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Redhead Rebellion? “Being Ginger” Documentary Screens Thursday

by Jerome Weeks 13 Jan 2014 3:45 PM

Texan Scott Harris was born a redhead, got bullied as a redhead and decided to document what it means to be a redhead. So he went to Scotland, where there are more “gingers” per capita than anywhere else – and where they get teased the most.


gingerA film is holding its American premiere in Austin Monday night and is screening Thursday at the Angelika Dallas. It’s a documentary called Being Ginger and it’s all about what it’s like to be a redhead – or as they say across the pond – a “ginger.” Texas Ex – and redhead – Scott Harris directed, produced and stars in the film. The premise of “Being Ginger” is a redhead – Harris – looking for love. Harris says he wanted to make the documentary because of some of the strange, even disturbing experiences he’s had that were based solely on his hair color.

  • KUT-Austin interview:
  • On Some of His Strange “Ginger” Experiences:

“I was walking down the street one night… and these two, random drunk girls come out of a club and they start calling me ‘ginger’ and sort of harass me – it’s playful harassment – but it was a little harassment and I ignored it and I kept walking. And eventually they caught up to me and one of them eventually says, ‘You’re quite sexy for a ginger.’ And I was standing there thinking, ‘Is that even a compliment, what do you mean for a ginger?’ And then while I was thinking about it she said, ‘Do you wait to kiss me?’ And I was like, yeah, sure so we kissed for about two or three seconds in the street and then she walked off with her friend going, ‘I kissed a ginger, I kissed a ginger.'”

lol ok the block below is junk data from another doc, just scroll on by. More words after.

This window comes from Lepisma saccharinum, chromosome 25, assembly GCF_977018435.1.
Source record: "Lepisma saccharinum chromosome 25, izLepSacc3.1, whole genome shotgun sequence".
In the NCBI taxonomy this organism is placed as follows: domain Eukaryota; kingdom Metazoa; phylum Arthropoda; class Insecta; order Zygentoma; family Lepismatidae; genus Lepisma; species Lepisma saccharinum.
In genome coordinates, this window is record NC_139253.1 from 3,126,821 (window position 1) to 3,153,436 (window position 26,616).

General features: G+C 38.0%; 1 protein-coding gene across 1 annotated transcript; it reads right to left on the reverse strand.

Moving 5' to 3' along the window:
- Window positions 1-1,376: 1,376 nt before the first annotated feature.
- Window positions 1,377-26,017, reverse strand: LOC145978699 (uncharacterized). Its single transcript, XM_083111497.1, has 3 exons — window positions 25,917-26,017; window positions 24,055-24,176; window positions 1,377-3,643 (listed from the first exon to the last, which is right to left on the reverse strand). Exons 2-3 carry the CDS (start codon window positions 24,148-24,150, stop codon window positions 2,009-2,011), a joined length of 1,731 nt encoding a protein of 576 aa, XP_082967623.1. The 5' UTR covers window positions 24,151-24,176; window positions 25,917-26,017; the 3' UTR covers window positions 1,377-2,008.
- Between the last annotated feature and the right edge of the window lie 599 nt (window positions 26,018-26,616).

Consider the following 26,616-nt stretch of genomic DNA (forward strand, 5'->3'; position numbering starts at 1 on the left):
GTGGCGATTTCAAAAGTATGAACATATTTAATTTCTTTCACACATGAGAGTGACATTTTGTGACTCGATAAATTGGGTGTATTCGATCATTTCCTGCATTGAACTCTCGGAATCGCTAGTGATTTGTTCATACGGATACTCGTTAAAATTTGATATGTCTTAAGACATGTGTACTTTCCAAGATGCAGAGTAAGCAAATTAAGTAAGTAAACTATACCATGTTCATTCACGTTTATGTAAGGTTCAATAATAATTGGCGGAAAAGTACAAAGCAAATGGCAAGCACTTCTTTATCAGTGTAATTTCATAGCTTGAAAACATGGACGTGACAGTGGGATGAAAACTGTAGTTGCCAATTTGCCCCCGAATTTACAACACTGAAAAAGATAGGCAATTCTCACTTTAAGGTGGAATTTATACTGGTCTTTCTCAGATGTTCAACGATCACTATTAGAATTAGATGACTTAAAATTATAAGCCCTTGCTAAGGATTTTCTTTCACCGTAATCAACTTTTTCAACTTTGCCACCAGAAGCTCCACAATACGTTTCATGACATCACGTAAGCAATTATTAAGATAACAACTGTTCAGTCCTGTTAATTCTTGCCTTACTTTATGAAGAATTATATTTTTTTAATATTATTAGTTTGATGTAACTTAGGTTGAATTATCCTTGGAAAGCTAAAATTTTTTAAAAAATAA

• On Scotland (Where He Made the Film and Earned His Master’s Degree) as a “Mecca” for Redheads:

“Percentage-wise, there are more redheads in Edinburgh than in any other city in the world. There are more redheads in Scotland than there are any place else in the world. And it’s confusing, I think, that that’s also the place where redheads get teased by far the most. And I think it’s because they’re common enough to be everywhere but they’re still rare enough that it’s a little bit different.”

  • On the Film’s Theme of Bullying:

“I’d wanted to make a film about bullying and about the long-term impact that bullying has on people for a long, long time and didn’t know how to do it. And, while I was making this film, it kept coming up as a theme. And I eventually realized this was my opportunity to tell the story I really wanted to tell.”

  • On the Combination of Comic and Tragic Elements in the Film:

“There are a couple of moments in the film… where the shift is quite raw. That was intentional. I was hoping the audience would be laughing, laughing, laughing and then I’ll hit them with something and it will give you pause to think about things that you’ve done and the way that you’ve treated other people.”

  • On the Film’s Target Audience:

“People say when I describe it to them, ‘Oh, I’ve got this redheaded friend, I’ll tell him about it.’ And I say, ‘No, it’s for you too.’ It’s for everybody. It’s not just for redheads and I can’t seem to get that across.”